Cheers, Dem. I've always loved this film (this and Manhunter are some of my all time favourites) and it's nice to know that I'm not the only one.

Hannibal is a very Catholic film in its themes of guilt and redemption, and it really sits well with the Florence setting. Interestingly, Dante's home was Florence but he was forced into exile due to his political affiliations in Florence. As much as he longed to return, he would have been burned at the stake. In a way, Florence represented both his Hell and his Heaven.

I was absolutely wasted at a party the night before on the outskirts of Florence. the next morning we overlooked the city from one of the hillside touristy locations all i wanted to do was throw up and scoop the inside of my head out, Hannibal style,i felt so rough.

I've never been so thankful to see a Mcdonalds in my life. There's no way i could have appreciated the city and gallery without fries, cola and several burgers to kill the hangover from hell. :boil:

mr 420 20th October 2016 12:02 AM

Quote:

Originally Posted by Inspector Abberline (Post 508810)

Watch all 3 Its Alive and have a quadruple deformed baby festival, plus Combat Shock just to lighten the mood.

You're forgetting about the daddy of them all, the fantastic Eraserhead.

trebor8273 20th October 2016 10:03 AM

trick or treat. 7.7/10

http://www.youtube.com/watch?v=-VlkMrt78rU


Halloween 3 Season of the Witch. 6.9/10

http://www.youtube.com/watch?v=zKNIqG9J2KU

Nosferatu@Cult Labs 20th October 2016 11:57 AM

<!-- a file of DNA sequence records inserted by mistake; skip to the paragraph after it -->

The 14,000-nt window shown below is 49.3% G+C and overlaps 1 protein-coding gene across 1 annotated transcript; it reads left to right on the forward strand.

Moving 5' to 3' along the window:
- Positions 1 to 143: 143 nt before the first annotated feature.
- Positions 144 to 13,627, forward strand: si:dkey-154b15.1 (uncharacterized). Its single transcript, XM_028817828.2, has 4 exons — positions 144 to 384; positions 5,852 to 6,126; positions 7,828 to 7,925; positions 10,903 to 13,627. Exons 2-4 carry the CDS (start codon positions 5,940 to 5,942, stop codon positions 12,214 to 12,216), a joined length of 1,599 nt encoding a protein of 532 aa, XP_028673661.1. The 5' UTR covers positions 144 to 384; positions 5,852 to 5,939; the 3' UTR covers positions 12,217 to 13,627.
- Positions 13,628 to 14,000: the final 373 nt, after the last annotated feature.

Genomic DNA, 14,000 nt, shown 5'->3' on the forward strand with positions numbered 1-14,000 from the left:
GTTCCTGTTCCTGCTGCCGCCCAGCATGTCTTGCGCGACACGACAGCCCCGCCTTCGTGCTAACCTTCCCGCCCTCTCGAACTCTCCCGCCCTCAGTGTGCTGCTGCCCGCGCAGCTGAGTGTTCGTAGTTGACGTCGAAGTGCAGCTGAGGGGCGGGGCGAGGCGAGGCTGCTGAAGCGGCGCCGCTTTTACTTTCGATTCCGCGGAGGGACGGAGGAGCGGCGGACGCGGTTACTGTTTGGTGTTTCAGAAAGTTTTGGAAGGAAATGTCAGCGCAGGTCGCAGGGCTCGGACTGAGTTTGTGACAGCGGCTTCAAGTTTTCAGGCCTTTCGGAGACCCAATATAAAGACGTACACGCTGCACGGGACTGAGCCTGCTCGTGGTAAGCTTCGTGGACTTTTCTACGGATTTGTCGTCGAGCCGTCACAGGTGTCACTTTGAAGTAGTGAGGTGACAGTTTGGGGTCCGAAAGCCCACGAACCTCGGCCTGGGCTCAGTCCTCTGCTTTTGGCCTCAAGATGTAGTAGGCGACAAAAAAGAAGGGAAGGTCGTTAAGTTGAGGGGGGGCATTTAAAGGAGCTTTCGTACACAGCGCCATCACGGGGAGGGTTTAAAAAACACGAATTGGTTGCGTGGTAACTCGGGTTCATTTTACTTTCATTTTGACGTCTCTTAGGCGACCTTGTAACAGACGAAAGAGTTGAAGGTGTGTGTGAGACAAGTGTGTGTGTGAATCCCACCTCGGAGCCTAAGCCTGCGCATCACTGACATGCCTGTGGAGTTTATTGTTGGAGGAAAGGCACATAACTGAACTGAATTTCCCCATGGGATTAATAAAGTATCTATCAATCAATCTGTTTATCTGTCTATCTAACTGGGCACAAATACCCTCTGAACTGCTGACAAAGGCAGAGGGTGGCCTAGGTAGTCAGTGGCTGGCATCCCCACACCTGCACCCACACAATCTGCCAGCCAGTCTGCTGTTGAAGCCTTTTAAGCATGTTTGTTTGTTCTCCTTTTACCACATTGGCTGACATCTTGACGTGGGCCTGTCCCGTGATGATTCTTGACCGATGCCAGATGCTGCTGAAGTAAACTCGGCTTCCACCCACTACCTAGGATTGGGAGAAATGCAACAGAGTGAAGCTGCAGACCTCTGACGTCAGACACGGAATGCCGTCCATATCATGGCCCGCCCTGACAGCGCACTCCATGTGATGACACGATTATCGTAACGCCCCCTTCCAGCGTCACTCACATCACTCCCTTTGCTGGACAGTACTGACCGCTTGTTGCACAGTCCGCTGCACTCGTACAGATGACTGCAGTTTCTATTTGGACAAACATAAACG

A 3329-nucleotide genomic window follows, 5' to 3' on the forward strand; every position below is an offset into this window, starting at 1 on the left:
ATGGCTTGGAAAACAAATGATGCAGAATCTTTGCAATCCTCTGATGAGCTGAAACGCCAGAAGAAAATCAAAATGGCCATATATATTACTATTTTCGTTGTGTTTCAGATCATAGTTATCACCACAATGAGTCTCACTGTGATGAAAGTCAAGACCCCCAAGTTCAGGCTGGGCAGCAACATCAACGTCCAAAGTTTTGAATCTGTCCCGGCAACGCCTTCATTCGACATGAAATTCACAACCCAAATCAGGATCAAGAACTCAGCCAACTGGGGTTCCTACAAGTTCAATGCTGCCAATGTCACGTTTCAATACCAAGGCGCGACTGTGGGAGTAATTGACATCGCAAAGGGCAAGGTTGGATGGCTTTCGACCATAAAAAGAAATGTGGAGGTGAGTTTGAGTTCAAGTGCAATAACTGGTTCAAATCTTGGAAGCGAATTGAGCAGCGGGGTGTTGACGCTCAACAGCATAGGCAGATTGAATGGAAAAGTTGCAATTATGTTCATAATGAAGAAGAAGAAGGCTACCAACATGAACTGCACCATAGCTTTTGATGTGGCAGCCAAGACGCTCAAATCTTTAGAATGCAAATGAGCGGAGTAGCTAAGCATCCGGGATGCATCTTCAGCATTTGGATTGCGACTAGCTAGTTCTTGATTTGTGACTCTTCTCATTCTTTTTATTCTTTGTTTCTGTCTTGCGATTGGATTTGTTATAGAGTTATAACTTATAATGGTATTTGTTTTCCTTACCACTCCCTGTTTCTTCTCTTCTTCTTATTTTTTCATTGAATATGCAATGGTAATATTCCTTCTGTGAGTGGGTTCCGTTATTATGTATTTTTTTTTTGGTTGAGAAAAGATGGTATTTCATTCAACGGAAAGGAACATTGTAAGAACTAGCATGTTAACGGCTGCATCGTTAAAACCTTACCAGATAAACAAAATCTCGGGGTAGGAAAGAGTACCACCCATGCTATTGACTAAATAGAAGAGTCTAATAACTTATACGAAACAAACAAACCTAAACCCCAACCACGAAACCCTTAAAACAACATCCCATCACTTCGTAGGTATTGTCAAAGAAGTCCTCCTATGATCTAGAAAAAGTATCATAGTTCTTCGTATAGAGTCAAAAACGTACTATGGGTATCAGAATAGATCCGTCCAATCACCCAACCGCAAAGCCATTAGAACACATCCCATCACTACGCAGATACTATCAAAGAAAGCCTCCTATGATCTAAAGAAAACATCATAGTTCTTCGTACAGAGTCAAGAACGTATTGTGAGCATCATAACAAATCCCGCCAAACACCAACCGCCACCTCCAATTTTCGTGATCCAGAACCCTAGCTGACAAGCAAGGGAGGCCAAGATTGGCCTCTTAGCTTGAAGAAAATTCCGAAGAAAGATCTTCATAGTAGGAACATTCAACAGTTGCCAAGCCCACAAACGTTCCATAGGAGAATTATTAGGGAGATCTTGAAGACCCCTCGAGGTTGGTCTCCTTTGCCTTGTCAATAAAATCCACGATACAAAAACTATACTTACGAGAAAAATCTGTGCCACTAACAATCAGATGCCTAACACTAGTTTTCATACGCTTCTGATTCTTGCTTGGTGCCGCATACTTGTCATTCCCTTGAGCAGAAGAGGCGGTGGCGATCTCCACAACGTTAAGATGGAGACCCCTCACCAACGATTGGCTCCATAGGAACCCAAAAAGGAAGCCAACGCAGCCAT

I echo Demdike's sentiments about your review of Hannibal, Mac. It's a film I haven't seen in a long time but, when I did, remember liking some of it, but not others. I love Julianne Moore as an actress, but it was jarring to adjust to her, rather than Jodie Foster, playing Clarice Starling. Thinking back, it is probably Giancarlo Giannini, who was recently found fame in a couple of the Bond films, who impressed me the most.

I should probably revisit all the Hannibal Lecter/Lecktor films in chronological order, starting with Hannibal Rising, then Red Dragon and Manhunter, then The Silence of the Lambs, and finally Hannibal. The one I'm least looking forward to watching is Hannibal Rising, a film which left me distinctly underwhelmed at the cinema (the revelation about the reason for Hannibal Lecter's psychopathy and predilection for eating human flesh was a complete WTF? moment which really didn't make sense).

MacBlayne 20th October 2016 12:09 PM

Quote:

Originally Posted by Nosferatu@Cult Labs (Post 508860)
I echo Demdike's sentiments about your review of Hannibal, Mac. It's a film I haven't seen in a long time but, when I did, remember liking some of it, but not others. I love Julianne Moore as an actress, but it was jarring to adjust to her, rather than Jodie Foster, playing Clarice Starling. Thinking back, it is probably Giancarlo Giannini, who was recently found fame in a couple of the Bond films, who impressed me the most.

I should probably revisit all the Hannibal Lecter/Lecktor films in chronological order, starting with Hannibal Rising, then Red Dragon and Manhunter, then The Silence of the Lambs, and finally Hannibal. The one I'm least looking forward to watching is Hannibal Rising, a film which left me distinctly underwhelmed at the cinema (the revelation about the reason for Hannibal Lecter's psychopathy and predilection for eating human flesh was a complete WTF? moment which really didn't make sense).

I honestly don't remember much of Hannibal Rising. My friend said it was horrible so I had a few drinks and went to an empty screening of it. I know I laughed a lot but I'm not sure why.

Red Dragon is meh to me. It lacks the exploration of identity that Manhunter explored - Dollarhyde creates an alter-ego in which he feels safe as he is the most powerful incarnation in this world. Graham is worried that he is losing his identity to this powerful force.

Also, Brian Cox is just magnificent as Lecktor.

For me the preference goes:

- Manhunter
- Hannibal
- Hannibal (TV series)
- The Silence of the Lambs
- Red Dragon
- Hannibal Rising

Also, Giannini does have the most complex role. He commits an evil deed yet he does so out of love more than malice.